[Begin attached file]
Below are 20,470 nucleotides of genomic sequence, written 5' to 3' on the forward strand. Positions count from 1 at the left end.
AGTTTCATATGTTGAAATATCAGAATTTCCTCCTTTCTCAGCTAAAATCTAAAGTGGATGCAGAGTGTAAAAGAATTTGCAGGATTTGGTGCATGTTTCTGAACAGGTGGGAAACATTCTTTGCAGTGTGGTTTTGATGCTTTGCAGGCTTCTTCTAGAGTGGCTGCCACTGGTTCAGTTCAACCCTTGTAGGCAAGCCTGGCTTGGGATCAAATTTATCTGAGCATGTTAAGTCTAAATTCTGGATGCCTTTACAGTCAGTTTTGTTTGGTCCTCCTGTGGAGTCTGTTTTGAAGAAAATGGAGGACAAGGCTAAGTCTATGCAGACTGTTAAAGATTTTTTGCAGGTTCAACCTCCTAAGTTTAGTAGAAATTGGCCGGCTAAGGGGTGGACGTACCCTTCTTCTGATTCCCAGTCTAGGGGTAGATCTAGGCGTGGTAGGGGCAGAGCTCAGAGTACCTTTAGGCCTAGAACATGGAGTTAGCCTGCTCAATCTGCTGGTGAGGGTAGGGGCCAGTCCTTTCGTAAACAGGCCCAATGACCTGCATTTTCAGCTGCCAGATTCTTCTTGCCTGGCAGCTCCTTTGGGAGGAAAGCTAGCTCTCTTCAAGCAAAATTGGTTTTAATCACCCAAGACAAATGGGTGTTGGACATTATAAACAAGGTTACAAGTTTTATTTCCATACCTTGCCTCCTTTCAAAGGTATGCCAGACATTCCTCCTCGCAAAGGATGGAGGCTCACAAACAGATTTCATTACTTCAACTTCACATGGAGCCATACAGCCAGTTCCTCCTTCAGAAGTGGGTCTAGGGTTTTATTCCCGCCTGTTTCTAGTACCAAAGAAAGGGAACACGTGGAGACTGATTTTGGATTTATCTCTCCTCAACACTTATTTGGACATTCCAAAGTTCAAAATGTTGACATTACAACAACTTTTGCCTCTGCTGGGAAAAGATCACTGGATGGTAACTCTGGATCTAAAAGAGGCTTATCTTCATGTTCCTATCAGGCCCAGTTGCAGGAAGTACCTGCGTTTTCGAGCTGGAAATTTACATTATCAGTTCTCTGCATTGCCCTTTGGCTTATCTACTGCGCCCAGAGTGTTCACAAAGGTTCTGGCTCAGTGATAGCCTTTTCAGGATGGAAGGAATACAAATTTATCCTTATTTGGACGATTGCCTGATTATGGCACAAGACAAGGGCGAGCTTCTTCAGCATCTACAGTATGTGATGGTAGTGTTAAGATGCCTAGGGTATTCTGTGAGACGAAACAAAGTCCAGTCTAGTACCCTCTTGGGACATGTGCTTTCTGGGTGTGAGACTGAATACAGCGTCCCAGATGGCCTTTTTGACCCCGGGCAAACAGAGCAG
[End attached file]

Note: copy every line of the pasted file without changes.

Below are 20,470 nucleotides of genomic sequence, written 5' to 3' on the forward strand. Positions count from 1 at the left end.
AGTTTCATATGTTGAAATATCAGAATTTCCTCCTTTCTCAGCTAAAATCTAAAGTGGATGCAGAGTGTAAAAGAATTTGCAGGATTTGGTGCATGTTTCTGAACAGGTGGGAAACATTCTTTGCAGTGTGGTTTTGATGCTTTGCAGGCTTCTTCTAGAGTGGCTGCCACTGGTTCAGTTCAACCCTTGTAGGCAAGCCTGGCTTGGGATCAAATTTATCTGAGCATGTTAAGTCTAAATTCTGGATGCCTTTACAGTCAGTTTTGTTTGGTCCTCCTGTGGAGTCTGTTTTGAAGAAAATGGAGGACAAGGCTAAGTCTATGCAGACTGTTAAAGATTTTTTGCAGGTTCAACCTCCTAAGTTTAGTAGAAATTGGCCGGCTAAGGGGTGGACGTACCCTTCTTCTGATTCCCAGTCTAGGGGTAGATCTAGGCGTGGTAGGGGCAGAGCTCAGAGTACCTTTAGGCCTAGAACATGGAGTTAGCCTGCTCAATCTGCTGGTGAGGGTAGGGGCCAGTCCTTTCGTAAACAGGCCCAATGACCTGCATTTTCAGCTGCCAGATTCTTCTTGCCTGGCAGCTCCTTTGGGAGGAAAGCTAGCTCTCTTCAAGCAAAATTGGTTTTAATCACCCAAGACAAATGGGTGTTGGACATTATAAACAAGGTTACAAGTTTTATTTCCATACCTTGCCTCCTTTCAAAGGTATGCCAGACATTCCTCCTCGCAAAGGATGGAGGCTCACAAACAGATTTCATTACTTCAACTTCACATGGAGCCATACAGCCAGTTCCTCCTTCAGAAGTGGGTCTAGGGTTTTATTCCCGCCTGTTTCTAGTACCAAAGAAAGGGAACACGTGGAGACTGATTTTGGATTTATCTCTCCTCAACACTTATTTGGACATTCCAAAGTTCAAAATGTTGACATTACAACAACTTTTGCCTCTGCTGGGAAAAGATCACTGGATGGTAACTCTGGATCTAAAAGAGGCTTATCTTCATGTTCCTATCAGGCCCAGTTGCAGGAAGTACCTGCGTTTTCGAGCTGGAAATTTACATTATCAGTTCTCTGCATTGCCCTTTGGCTTATCTACTGCGCCCAGAGTGTTCACAAAGGTTCTGGCTCAGTGATAGCCTTTTCAGGATGGAAGGAATACAAATTTATCCTTATTTGGACGATTGCCTGATTATGGCACAAGACAAGGGCGAGCTTCTTCAGCATCTACAGTATGTGATGGTAGTGTTAAGATGCCTAGGGTATTCTGTGAGACGAAACAAAGTCCAGTCTAGTACCCTCTTGGGACATGTGCTTTCTGGGTGTGAGACTGAATACAGCGTCCCAGATGGCCTTTTTGACCCCGGGCAAACAGAGCAG